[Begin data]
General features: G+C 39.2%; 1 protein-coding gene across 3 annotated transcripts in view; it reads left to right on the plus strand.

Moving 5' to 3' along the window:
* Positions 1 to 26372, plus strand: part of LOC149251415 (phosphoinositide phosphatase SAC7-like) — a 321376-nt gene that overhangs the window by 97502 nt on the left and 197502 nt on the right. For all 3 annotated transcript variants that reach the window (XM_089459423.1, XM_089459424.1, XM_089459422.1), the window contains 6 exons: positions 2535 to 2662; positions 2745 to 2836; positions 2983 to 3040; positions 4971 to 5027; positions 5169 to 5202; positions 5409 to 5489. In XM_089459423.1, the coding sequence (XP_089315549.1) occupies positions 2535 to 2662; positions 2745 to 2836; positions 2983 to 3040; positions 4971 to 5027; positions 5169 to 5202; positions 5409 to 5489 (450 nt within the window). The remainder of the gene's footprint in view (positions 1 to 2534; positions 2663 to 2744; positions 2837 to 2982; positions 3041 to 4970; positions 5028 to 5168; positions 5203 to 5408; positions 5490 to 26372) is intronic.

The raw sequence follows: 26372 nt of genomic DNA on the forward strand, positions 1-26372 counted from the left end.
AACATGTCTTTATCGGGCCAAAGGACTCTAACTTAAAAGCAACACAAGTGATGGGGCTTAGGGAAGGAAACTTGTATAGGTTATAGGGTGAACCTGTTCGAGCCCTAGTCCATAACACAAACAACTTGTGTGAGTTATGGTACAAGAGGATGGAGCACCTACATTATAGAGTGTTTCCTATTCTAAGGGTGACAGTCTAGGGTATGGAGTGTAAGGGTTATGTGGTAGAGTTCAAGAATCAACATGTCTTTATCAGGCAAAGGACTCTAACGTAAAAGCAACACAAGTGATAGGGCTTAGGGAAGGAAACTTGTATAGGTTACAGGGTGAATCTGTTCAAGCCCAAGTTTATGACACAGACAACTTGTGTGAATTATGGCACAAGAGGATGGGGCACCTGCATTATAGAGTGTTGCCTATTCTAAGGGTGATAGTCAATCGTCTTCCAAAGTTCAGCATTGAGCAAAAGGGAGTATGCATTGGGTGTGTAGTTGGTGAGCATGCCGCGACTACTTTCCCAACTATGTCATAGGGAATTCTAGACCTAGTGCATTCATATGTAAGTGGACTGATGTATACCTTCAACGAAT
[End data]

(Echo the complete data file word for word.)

General features: G+C 39.2%; 1 protein-coding gene across 3 annotated transcripts in view; it reads left to right on the plus strand.

Moving 5' to 3' along the window:
* Positions 1 to 26372, plus strand: part of LOC149251415 (phosphoinositide phosphatase SAC7-like) — a 321376-nt gene that overhangs the window by 97502 nt on the left and 197502 nt on the right. For all 3 annotated transcript variants that reach the window (XM_089459423.1, XM_089459424.1, XM_089459422.1), the window contains 6 exons: positions 2535 to 2662; positions 2745 to 2836; positions 2983 to 3040; positions 4971 to 5027; positions 5169 to 5202; positions 5409 to 5489. In XM_089459423.1, the coding sequence (XP_089315549.1) occupies positions 2535 to 2662; positions 2745 to 2836; positions 2983 to 3040; positions 4971 to 5027; positions 5169 to 5202; positions 5409 to 5489 (450 nt within the window). The remainder of the gene's footprint in view (positions 1 to 2534; positions 2663 to 2744; positions 2837 to 2982; positions 3041 to 4970; positions 5028 to 5168; positions 5203 to 5408; positions 5490 to 26372) is intronic.

The raw sequence follows: 26372 nt of genomic DNA on the forward strand, positions 1-26372 counted from the left end.
AACATGTCTTTATCGGGCCAAAGGACTCTAACTTAAAAGCAACACAAGTGATGGGGCTTAGGGAAGGAAACTTGTATAGGTTATAGGGTGAACCTGTTCGAGCCCTAGTCCATAACACAAACAACTTGTGTGAGTTATGGTACAAGAGGATGGAGCACCTACATTATAGAGTGTTTCCTATTCTAAGGGTGACAGTCTAGGGTATGGAGTGTAAGGGTTATGTGGTAGAGTTCAAGAATCAACATGTCTTTATCAGGCAAAGGACTCTAACGTAAAAGCAACACAAGTGATAGGGCTTAGGGAAGGAAACTTGTATAGGTTACAGGGTGAATCTGTTCAAGCCCAAGTTTATGACACAGACAACTTGTGTGAATTATGGCACAAGAGGATGGGGCACCTGCATTATAGAGTGTTGCCTATTCTAAGGGTGATAGTCAATCGTCTTCCAAAGTTCAGCATTGAGCAAAAGGGAGTATGCATTGGGTGTGTAGTTGGTGAGCATGCCGCGACTACTTTCCCAACTATGTCATAGGGAATTCTAGACCTAGTGCATTCATATGTAAGTGGACTGATGTATACCTTCAACGAAT